FDA 'WARNS' ADHD DRUGMAKERS — AGAIN
RECENT TV ADS AND PROMOTIONAL MATERIALS FOR ADHD DRUGS, INCLUDING STRATTERA, CONCERTA & ADDERALL ARE 'DECEPTIVE, FALSE, OR MISLEADING," ACCORDING TO A GOVERNMENT ACTION SPURRED ON BY A CONSUMER LAWSUIT. THE FDA SAYS THAT ALL OF THE ADHD DRUGS BEING ADVERTISED — INCLUDING CELEBRITY TY PENNINGTON'S ENDORSEMENT OF STRATTERA AS A 'TRANSFORMATIONAL' DRUG — "OVERSTATE THE SAFETY AND EFFECTIVENESS" OF STIMULANT DRUGS.
WASHINGTON -(Dow Jones)- The Food and Drug Administration said Friday certain advertisements and other promotional materials for attention-deficit disorder drugs like Adderall, Concerta and Strattera were misleading and omitted important safety information.
The agency sent formal warning letters to Eli Lilly & Co. (LLY), the maker of Strattera, and a U.S. unit of Shire Pharmaceuticals Group PLC (SHPGY), which makes Adderall, telling the firms to immediately stop disseminating "false or misleading" material about the drugs, which are approved to treat attention deficit/hyperactivity disorder, or ADHD. The agency also sent three so-called untitled letters to Johnson & Johnson (JNJ), which makes Concerta, and to two other ADHD drug makers. All of the letters were posted to the FDA's Web site Friday.
Warning letters are considered more serious and allow the agency to take regulatory action such as seizing products if companies do not comply with FDA requests. Most companies address concerns raised by the FDA without the agency taking additional action.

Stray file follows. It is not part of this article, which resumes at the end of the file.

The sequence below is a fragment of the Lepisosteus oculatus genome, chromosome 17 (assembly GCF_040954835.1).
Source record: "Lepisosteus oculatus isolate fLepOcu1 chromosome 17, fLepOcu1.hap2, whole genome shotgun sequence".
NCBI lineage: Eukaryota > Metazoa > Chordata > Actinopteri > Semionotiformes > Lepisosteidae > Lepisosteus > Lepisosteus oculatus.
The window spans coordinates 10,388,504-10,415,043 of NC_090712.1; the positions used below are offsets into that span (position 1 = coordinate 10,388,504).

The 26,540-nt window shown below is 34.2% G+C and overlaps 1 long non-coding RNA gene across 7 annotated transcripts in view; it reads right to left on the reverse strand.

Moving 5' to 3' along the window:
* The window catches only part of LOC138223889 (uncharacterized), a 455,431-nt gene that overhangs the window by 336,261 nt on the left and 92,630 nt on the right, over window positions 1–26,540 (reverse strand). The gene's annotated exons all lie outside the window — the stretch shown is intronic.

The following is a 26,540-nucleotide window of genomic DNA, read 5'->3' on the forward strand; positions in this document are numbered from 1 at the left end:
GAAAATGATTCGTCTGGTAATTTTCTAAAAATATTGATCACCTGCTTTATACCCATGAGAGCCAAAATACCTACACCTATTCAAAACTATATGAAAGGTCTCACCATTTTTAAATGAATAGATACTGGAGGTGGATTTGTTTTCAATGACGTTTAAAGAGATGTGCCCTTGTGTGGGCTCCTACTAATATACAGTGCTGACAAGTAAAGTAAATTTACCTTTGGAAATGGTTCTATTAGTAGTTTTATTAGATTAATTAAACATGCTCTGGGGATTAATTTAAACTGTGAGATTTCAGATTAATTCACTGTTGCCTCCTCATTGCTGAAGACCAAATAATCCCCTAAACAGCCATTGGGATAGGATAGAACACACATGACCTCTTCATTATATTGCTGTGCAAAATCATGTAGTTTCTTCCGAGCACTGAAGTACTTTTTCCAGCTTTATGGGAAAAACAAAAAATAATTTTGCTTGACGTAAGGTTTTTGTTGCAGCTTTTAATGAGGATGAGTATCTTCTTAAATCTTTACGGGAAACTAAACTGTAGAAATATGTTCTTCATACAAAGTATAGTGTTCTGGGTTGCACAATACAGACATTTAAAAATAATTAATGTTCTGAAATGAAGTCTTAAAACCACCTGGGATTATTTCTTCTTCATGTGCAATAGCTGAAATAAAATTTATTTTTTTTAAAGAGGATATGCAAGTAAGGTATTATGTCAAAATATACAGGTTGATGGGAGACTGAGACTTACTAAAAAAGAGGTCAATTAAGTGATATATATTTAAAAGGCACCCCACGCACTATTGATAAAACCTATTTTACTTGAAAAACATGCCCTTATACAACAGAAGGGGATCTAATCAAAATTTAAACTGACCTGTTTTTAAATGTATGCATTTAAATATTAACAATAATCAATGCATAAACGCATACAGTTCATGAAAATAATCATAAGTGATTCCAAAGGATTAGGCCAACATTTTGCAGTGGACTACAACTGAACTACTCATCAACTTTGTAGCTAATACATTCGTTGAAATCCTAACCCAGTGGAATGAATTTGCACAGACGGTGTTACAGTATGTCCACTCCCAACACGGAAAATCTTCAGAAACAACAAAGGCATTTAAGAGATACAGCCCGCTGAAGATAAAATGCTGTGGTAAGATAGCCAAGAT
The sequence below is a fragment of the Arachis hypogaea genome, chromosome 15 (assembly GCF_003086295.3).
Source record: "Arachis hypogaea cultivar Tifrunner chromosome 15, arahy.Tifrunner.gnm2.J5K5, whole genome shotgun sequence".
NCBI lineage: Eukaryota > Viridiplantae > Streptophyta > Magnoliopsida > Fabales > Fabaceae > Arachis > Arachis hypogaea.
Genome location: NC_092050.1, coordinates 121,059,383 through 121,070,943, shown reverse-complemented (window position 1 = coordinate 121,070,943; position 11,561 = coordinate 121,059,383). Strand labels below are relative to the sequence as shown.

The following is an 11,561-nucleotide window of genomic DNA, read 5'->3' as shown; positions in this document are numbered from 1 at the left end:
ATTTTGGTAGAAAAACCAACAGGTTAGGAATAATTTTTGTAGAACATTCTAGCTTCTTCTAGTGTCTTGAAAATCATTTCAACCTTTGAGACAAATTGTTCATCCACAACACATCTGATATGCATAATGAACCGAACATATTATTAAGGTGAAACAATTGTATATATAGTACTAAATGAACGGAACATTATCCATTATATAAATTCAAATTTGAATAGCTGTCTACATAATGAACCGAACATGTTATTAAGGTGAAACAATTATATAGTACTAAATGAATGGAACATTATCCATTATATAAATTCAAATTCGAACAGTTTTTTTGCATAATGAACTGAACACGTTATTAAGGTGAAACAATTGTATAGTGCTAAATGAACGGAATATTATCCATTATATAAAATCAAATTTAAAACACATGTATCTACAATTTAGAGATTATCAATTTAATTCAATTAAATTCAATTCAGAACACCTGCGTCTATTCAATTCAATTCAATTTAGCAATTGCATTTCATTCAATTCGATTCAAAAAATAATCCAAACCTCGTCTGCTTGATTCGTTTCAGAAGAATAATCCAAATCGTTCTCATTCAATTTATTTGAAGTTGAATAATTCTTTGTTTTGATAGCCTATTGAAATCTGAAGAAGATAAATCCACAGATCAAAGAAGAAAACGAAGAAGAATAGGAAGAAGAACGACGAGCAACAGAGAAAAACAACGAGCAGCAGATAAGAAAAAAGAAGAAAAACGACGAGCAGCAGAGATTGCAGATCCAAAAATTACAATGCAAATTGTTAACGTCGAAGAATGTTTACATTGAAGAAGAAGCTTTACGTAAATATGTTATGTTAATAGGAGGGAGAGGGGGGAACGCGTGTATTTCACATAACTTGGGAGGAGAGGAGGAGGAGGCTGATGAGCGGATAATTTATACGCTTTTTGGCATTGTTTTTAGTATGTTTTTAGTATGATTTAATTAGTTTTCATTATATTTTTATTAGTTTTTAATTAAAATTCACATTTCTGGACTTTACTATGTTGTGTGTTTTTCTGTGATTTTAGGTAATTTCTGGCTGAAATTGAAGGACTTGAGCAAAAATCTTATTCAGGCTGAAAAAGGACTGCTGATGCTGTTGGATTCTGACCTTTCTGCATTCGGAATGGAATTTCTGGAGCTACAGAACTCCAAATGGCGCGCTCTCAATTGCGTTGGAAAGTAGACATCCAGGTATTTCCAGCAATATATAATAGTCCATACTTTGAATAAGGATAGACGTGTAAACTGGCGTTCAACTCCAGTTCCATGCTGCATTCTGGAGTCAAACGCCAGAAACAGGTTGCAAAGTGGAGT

In Shire's case, the FDA said some material on Adderall's Web page as well as a YouTube video featuring celebrity Ty Pennington was misleading. The agency said the Web page and the video "raise significant public health and safety concerns" because they overstated the drug's effectiveness and omitted important safety information.
For example, the video showed Pennington stating Adderall changed his life and that the drug was "truly a transformation."
The FDA said "this video overstates the efficacy of Adderall XR by implying that this product will transform patients' lives and improve their confidence." The agency also said Shire violated FDA regulations for not submitting the YouTube video to the agency prior to using the video.
In a statement, Shire said the video was posted in error and was meant to be posted on Shire's site with the appropriate dosing and indication information for Adderall. "We are committed to complying with both the letter and the spirit of the FDA regulations in the promotion of our medicines," the company said.
Eli Lilly received a warning letter for Strattera after the agency reviewed material used by sales representatives. The agency said the material overstates how effective Strattera is, omits material facts and minimizes important risks associated with Strattera.
"These violations are concerning from a public health perspective because they suggest that Strattera is safer and more effective than has been demonstrated," the agency said in the letter.
A Johnson & Johnson spokeswoman said the company would "work closely with the FDA" to address issues raised in its letter. A request for comment left late Friday with a Lilly representative was not returned.